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tiller3

[til-er]
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noun
  1. a plant shoot that springs from the root or bottom of the original stalk.
  2. a sapling.
verb (used without object)
  1. (of a plant) to put forth new shoots from the root or around the bottom of the original stalk.

Origin of tiller3

before 1000; Old English telgor twig, shoot (not recorded in ME); akin to telge rod, Old Norse tjalga branch, telgja to cut
Dictionary.com Unabridged Based on the Random House Unabridged Dictionary, © Random House, Inc. 2018

Examples from the Web for tillering

Historical Examples

  • How does sub-soiling resemble under-draining in relation to the tillering of grasses?

    The Elements of Agriculture

    George E. Waring


British Dictionary definitions for tillering

tiller1

noun
  1. nautical a handle fixed to the top of a rudderpost to serve as a lever in steering it
Derived Formstillerless, adjective

Word Origin

C14: from Anglo-French teiler beam of a loom, from Medieval Latin tēlārium, from Latin tēla web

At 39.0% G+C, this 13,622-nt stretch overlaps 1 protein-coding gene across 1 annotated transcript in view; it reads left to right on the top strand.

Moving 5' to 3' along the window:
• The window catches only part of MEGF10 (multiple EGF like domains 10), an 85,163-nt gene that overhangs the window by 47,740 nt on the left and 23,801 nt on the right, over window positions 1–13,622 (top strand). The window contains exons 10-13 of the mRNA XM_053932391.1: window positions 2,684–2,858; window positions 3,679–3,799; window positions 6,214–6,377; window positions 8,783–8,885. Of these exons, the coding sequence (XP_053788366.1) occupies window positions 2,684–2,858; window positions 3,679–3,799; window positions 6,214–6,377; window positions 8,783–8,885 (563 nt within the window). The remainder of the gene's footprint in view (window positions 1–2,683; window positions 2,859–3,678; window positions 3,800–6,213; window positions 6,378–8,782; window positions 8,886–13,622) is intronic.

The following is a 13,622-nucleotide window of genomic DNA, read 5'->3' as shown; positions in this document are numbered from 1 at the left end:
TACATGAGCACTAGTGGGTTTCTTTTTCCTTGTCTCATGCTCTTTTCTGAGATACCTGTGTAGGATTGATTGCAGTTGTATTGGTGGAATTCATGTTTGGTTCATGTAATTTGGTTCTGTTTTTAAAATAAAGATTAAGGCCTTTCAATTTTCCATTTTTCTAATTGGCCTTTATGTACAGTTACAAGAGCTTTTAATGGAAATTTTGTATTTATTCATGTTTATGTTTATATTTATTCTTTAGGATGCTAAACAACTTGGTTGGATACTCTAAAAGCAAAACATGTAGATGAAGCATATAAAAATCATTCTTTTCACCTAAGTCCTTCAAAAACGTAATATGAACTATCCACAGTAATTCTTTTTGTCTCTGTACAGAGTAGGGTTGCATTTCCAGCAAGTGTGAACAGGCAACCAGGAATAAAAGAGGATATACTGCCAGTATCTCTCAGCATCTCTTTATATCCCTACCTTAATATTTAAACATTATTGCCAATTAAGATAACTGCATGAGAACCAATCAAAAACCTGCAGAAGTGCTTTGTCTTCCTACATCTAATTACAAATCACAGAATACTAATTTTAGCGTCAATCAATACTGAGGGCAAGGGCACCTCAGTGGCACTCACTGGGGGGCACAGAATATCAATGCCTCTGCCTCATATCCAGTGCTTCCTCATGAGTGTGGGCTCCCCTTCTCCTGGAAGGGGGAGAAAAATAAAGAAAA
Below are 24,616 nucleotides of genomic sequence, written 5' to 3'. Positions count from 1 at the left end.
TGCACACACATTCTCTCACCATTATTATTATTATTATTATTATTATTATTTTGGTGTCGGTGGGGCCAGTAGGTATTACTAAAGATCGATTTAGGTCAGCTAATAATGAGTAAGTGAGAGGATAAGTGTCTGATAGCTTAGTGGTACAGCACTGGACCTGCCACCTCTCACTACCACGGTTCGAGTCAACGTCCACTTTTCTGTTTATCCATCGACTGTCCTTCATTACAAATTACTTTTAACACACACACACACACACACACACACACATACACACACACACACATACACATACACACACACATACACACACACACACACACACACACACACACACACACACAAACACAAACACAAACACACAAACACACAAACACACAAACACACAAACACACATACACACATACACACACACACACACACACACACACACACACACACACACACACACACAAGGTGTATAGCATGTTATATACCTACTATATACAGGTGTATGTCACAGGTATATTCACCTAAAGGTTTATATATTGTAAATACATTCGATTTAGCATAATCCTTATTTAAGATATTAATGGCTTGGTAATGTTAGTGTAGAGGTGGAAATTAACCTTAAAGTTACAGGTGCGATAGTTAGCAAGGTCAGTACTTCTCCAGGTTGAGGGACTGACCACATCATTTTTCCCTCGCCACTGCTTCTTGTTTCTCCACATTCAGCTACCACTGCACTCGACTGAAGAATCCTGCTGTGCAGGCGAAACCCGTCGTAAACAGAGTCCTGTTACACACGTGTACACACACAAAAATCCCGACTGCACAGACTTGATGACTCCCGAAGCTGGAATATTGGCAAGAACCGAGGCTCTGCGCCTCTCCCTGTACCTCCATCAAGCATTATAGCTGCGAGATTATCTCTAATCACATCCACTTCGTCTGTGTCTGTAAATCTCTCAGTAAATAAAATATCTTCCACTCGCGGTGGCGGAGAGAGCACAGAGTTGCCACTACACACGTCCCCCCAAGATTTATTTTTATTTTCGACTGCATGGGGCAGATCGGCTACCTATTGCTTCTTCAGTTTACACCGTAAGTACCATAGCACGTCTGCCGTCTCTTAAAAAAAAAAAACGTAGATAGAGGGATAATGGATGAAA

tiller2

noun
  1. a shoot that arises from the base of the stem in grasses
  2. a less common name for sapling
verb
  1. (intr) (of a plant) to produce tillers

Word Origin

Old English telgor twig; related to Icelandic tjalga branch
Collins English Dictionary - Complete & Unabridged 2012 Digital Edition © William Collins Sons & Co. Ltd. 1979, 1986 © HarperCollins Publishers 1998, 2000, 2003, 2005, 2006, 2007, 2009, 2012

Word Origin and History for tillering

tiller

n.

mid-14c., "stock of a crossbow," from Old French telier "stock of a crossbow" (c.1200), originally "weaver's beam," from Medieval Latin telarium, from Latin tela "web, loom," from PIE *teks-la-, from root *teks- "to weave" (see texture). Meaning "bar to turn the rudder of a boat" first recorded 1620s.

Online Etymology Dictionary, © 2010 Douglas Harper